Tom and Jackie Milroy of Spokane received help through SNAP’s Housing Counseling program and were able to save their home
SNAP offers the only free foreclosure prevention counseling program with mediation in Eastern Washington. From left to right: Housing Counselor Mark Wrenn, Housing Counselor Program Manager Jennifer Hentges and Housing Counselor Dale Raugust.

New legislation seen as boost for those facing foreclosure

On March 28, Gov. Jay Inslee signed a comprehensive bill that arrived on his desk with unanimous approval from both the House and the Senate. HB 2057 – endorsed by SNAP and other fair housing entities – is expected to strengthen existing safeguards for low-income residents who are facing foreclosure as well as create new protections.

In a letter dated March 26, SNAP and other nonprofit providers of foreclosure prevention counseling, urged the governor to sign the bill in its entirety, referring to the funding created by the state’s Foreclosure Fairness Act (FFA) which HB 2057 amends. Funds from the FFA support the “education, counseling and mediation that are the key components of the state’s foreclosure prevention strategy,” the letter states.

Revenue from the FFA has decreased over the years, leading to a reduction in the number of foreclosure prevention counselors statewide. In July 2017, the number of counselors stood at 44. Today, it has decreased to 28. SNAP is currently the only nonprofit in Eastern Washington that offers foreclosure prevention counseling with mediation. In 2017, SNAP housing counselors saved 159 homes from foreclosure.

The new legislation includes an increase in the fee paid by financial institutions at the notice of Trustee Sale from $250 to $325. The bill will also create a new method to better track foreclosure filings to ensure accurate accounting of those fees.

“Each year, we haven’t really known what’s going to happen,” said SNAP Housing Counselor Program Manager Jennifer Hentges. “This bill is going to keep us from losing more counselors.”

That will mean more critical support for homeowners in crisis, says Denise Rodriguez, deputy director of the Washington Homeownership Resource Center.

“Having a counselor who knows the system is far better for homeowners than trying to negotiate on their own,” Rodriguez said. “These people are in a really tough position. It’s great when you can refer them to an agency like SNAP that works with them through the whole process.”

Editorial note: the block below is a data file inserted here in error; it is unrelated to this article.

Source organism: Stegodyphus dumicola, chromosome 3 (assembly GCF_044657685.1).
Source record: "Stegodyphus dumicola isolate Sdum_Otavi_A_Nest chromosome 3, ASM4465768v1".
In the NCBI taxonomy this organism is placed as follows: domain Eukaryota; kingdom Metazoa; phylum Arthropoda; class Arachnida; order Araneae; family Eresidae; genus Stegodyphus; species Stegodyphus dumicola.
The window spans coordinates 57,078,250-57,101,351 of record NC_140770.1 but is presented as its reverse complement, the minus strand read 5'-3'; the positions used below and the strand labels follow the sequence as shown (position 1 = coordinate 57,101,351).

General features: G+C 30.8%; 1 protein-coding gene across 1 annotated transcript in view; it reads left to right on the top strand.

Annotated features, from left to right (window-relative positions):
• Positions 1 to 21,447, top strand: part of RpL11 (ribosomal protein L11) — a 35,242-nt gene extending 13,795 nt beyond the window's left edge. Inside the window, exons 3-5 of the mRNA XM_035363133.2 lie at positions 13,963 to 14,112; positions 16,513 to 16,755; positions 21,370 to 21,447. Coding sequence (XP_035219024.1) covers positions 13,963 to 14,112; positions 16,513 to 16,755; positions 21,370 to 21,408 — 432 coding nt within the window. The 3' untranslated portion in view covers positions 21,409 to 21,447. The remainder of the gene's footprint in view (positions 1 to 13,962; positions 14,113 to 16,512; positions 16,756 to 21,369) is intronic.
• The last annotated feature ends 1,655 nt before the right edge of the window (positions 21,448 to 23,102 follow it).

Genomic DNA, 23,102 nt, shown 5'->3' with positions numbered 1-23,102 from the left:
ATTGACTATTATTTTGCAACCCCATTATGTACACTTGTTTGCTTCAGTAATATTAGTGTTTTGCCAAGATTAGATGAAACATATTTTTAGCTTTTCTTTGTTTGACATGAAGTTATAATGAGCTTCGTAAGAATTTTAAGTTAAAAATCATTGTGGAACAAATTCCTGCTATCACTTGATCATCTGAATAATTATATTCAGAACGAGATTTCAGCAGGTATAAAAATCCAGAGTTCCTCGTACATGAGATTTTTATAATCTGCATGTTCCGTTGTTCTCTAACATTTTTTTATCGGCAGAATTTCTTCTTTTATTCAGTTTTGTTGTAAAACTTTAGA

Provisions in the bill are expected to bring support for more SNAP clients like Tom and Jackie Milroy who never thought they would face the prospect of losing their home. Like many who experience the prospect of foreclosure, the Spokane couple never anticipated the health challenges, medical bills and job losses that would put their hard-earned home in jeopardy.

In May 2010, Jackie was hospitalized with an infection in her right foot. The condition, along with her diabetes, resulted in the amputation of her right leg, just below the knee. She had to stop working, which cut the family’s income by 60 percent.

In March of 2011, Tom was diagnosed with cancer. The U.S. Army veteran served in Vietnam and had heard stories of how he and other soldiers exposed to Agent Orange might incur a higher risk of certain types of cancer. After six surgeries, Tom ended up having his right ear amputated. During that time, he was forced to cut back on his schedule as a construction worker. In April of 2012, he received a layoff notice.

“We were making our monthly mortgage payments while my wife was not working but when I became ill, we found ourselves getting further behind,” Tom said. “With our normal monthly expenses, in addition to mounting medical bills, it made it difficult to meet our obligation. Needless to say, we were overwhelmed financially and emotionally.”

Jackie remembers running into roadblocks as she and Tom scrambled to save their home.

“We tried to talk to the mortgage company and they just wouldn’t even talk to us,” she said.
One day, Jackie heard on the news that the local HUD housing authority could help. The Milroys reached out to SNAP and were connected with a housing counselor who intervened on their behalf. While the odds seemed daunting, the mediation was successful and Tom and Jackie were able to breathe again. Their home was safe.

“We were able to halt any immediate actions until our economic situation stabilized,” Tom said. “We love our home and wish nothing more than to stay with it. Our home means everything to us. To leave it would be devastating.”

The approved bill will also mean new protections related to reverse mortgages, often used by seniors to convert equity in their home into cash. Lenders must now notify homeowners in writing about their rights and available resources for free assistance prior to filing a reverse mortgage foreclosure lawsuit.

The legislation also guarantees that lenders are only allowed to enter a property in foreclosure when that property is considered a nuisance or is abandoned. There will also be a stricter process for defining abandonment as well as for repairing and maintaining those properties and returning possession of the home if the owner reappears.

While the frequency of foreclosures in Washington has decreased since the days of the Great Recession, Rodriguez points out that the problem is still real for many homeowners.

“Foreclosure continues to happen,” she said. “It’s still a crisis for that family, that community. It’s not a non-issue. Whether it’s 500 foreclosures or 5,000, these people still deserve to have the protections provided by the Foreclosure Prevention Act.”